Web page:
The Autobiography of Miss Jane Pittman

by Ernest J. Gaines

Start Free Trial

Book 1, Chapters 1-2 Summary

Download PDF PDF Page Citation Cite Share Link Share

Last Updated on May 5, 2015, by eNotes Editorial. Word Count: 554

The Autobiography of Miss Jane Pittman (1971) by Ernest J. Gaines is written as if it were being dictated to a man who is interested in hearing Miss Jane’s story. Miss Jane is more than one hundred years old as she recounts all the circumstances of her life as a slave and later as a free woman.

Writing an essay?
Get a custom outline

Our Essay Lab can help you tackle any essay assignment within seconds, whether you’re studying Macbeth or the American Revolution. Try it today!

Start an Essay

After introducing the story, the novel begins in the voice of the protagonist, Miss Jane, who as a slave was called Ticey. Ticey is serving water to Southern troops who are passing by the plantation on which Ticey lives. The men are completely exhausted; they can barely lift their arms to receive the gourd of water Ticey hands them. They do not even see her, she says. They do not notice if she is a girl or a boy or if she is white or black.

See eNotes Ad-Free

Start your 48-hour free trial to get access to more than 30,000 additional guides and more than 350,000 Homework Help questions answered by our experts.

Get 48 Hours Free Access

She pays attention to one particular soldier who is not much older than she is, though she is not completely sure of her own age, which is probably around eleven or twelve. This young soldier quotes from the Bible, claiming that the Bible says the land belongs to Southerners and black people were made to serve the Southern people. Ticey doubts that these quotations are legitimate. She says that since hearing this young soldier speak, she has asked many people to verify the soldier’s statements by searching the Bible for his references. No one has ever found them.

Homework Help

Latest answer posted October 5, 2015, 9:15 am (UTC)

2 educator answers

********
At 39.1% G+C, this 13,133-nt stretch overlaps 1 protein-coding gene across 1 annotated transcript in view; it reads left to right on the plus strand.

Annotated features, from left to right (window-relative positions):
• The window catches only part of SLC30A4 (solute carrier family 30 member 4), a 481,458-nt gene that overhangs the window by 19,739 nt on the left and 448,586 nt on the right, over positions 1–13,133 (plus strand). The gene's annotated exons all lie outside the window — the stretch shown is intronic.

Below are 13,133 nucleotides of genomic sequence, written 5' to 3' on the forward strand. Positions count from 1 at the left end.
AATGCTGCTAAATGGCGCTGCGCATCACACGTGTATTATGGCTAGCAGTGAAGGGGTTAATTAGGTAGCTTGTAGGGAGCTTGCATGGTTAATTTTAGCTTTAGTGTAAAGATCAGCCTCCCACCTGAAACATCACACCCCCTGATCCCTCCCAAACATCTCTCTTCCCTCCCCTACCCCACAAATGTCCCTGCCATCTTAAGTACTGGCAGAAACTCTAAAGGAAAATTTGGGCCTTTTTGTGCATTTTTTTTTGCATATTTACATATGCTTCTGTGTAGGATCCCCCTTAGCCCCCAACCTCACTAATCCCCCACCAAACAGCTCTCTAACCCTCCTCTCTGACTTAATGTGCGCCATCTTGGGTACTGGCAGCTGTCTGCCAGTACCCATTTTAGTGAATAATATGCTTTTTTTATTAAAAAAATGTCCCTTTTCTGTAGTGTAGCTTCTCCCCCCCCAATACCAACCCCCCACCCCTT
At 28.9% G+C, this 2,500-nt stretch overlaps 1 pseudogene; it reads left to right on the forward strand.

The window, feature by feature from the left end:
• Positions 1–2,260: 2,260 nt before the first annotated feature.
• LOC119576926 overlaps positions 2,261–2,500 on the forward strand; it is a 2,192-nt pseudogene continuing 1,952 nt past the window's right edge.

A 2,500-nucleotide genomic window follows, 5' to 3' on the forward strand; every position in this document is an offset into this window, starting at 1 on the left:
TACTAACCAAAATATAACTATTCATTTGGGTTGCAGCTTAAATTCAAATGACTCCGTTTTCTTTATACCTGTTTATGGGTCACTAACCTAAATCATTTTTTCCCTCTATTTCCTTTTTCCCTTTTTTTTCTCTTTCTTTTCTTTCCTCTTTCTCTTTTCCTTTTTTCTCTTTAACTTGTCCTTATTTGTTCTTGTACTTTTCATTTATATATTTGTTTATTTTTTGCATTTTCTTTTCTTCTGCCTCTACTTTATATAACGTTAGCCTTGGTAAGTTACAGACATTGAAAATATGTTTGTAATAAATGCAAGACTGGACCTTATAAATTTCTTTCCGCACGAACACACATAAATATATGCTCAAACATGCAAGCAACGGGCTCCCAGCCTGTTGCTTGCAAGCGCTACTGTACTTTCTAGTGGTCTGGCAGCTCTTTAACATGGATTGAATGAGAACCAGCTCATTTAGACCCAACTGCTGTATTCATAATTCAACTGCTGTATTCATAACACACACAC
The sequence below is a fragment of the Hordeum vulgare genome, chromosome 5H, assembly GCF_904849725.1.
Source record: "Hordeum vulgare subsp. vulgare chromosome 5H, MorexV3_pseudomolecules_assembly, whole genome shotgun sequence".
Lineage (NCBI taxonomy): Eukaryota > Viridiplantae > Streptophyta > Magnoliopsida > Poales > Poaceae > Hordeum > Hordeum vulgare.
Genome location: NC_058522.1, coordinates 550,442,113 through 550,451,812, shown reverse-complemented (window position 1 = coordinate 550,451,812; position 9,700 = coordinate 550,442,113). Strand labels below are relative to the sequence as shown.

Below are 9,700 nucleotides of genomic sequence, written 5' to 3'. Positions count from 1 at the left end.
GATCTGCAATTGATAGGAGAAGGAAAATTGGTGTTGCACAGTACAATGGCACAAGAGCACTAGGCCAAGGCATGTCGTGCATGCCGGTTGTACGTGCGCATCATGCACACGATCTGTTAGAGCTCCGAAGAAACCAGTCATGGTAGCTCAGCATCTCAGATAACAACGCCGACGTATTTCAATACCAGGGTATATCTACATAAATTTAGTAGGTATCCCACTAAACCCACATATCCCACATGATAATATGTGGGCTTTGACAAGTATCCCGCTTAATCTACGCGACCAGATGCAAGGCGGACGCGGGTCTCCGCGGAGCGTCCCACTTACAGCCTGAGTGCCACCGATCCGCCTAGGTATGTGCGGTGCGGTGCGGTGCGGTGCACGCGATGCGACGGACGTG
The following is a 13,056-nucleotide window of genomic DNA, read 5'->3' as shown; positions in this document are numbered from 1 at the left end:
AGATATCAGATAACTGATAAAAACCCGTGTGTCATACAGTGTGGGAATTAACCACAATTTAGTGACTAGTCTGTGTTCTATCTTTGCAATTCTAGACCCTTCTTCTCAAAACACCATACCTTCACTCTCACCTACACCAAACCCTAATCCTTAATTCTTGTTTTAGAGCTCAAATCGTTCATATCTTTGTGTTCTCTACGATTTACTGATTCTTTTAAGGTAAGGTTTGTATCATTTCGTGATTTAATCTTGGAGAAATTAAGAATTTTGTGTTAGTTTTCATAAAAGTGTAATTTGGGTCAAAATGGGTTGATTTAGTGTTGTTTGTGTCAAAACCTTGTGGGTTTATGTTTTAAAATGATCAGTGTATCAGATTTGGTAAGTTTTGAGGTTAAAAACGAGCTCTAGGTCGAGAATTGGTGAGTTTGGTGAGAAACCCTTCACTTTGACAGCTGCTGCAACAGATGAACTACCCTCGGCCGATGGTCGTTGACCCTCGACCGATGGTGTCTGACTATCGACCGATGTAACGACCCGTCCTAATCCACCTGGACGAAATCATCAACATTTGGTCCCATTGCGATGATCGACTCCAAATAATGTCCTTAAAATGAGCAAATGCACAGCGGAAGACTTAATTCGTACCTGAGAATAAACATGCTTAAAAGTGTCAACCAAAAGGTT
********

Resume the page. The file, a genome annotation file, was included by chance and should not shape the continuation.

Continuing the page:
Several hours later, a Union troop also stops at the plantation where Ticey lives. She offers them water as well, under orders of her mistress. These soldiers are quite different, Ticey realizes. One of the men even tells her that he cannot call her Ticey because he knows it is a slave name. He gives her the name of his daughter, Jane Brown. Before leaving, the soldier asks Ticey if her master has ever beaten her. Ticey has difficulty answering this question because she senses she could get in trouble. The soldier encourages Ticey to be honest. Eventually Ticey nods in the affirmative to his question. The soldier tells Ticey that if her mistress or master ever beats her again, she is to come looking for him and he will return to burn down their house.

As she watches the soldiers leave, her mistress calls her by the name Ticey, but she refuses to respond. She is beaten for her disobedience and loses her position as a helper around the house. She is put out to work in the fields as punishment.

A year later, the white master on the plantation calls all the slaves to the house to make an announcement. When all are gathered, he tells them they are free. He adds that they can stay and work but he can only pay them with a share of the crops they grow. Whoever does not want to stay, he tells them, is free to leave.

Ticey is the first to say she wants to leave. She asks which way is North. She knows nothing of how to get there but knows the soldiers from the North helped her to gain her freedom. Others joins her, mostly the younger slaves. They gather the little bits of food the master offers them and their few clothes and take off on the road.

See eNotes Ad-Free

Start your 48-hour free trial to get access to more than 30,000 additional guides and more than 350,000 Homework Help questions answered by our experts.

Get 48 Hours Free Access
Next

Book 1, Chapters 3-4 Summary